Fresh burned lime will readily absorb moisture from a damp atmosphere, and will in time become slaked thereby losing all of its valuable qualities for making mortar. It is therefore important that great care should be taken to secure freshly burned lime and to protect it from dampness until it can be used. If the lime is purchased in casks it should be kept in a dry shed or protected by canvas, and if it is bought in bulk it should be kept in a water-tight box built for the purpose.
On no account should the superintendent permit of the use of air-slaked lime, as it is impossible to make good mortar of it.
Good lime mortar, when protected from moisture, has sufficient strength for all ordinary brickwork, except when heavily loaded, as in piers, and continues to grow harder and stronger every year. The writer has often seen instances in old walls where the lime mortar was as strong as the bricks, and where the adhesion of the mortar to the bricks was greater than the cohesion of the particles of the bricks.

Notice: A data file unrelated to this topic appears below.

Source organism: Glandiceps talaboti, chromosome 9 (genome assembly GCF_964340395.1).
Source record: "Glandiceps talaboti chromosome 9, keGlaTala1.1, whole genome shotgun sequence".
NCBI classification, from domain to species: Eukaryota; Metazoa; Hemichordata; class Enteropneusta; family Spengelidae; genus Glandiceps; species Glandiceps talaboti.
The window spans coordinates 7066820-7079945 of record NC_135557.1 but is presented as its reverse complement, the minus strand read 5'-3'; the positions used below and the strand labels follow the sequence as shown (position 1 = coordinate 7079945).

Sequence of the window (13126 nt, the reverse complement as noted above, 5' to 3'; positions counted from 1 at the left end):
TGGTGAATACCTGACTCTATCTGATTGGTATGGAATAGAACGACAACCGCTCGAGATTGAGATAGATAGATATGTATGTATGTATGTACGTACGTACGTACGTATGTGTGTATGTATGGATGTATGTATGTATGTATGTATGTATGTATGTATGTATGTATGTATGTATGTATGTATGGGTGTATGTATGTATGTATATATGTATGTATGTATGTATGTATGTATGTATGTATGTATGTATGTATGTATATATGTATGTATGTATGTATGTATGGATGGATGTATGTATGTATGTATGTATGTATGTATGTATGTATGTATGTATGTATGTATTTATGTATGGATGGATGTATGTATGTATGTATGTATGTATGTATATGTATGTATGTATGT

A specimen of mortar, supposed to be the most ancient in existence, obtained from a buried temple on the island of Cyprus, was found to be hard and firm, and upon analysis appeared to be made of a mixture of burnt lime, sharp sand and gravel, some of the fragments being about ½ inch in diameter. The lime was almost completely carbonized.*
Lime mortar, however, attains its strength slowly, and where high buildings are built rapidly the mortar in the lower story does not have time to get sufficiently hard to sustain the weight of the upper stories, and for such work natural cement should be added to the lime mortar.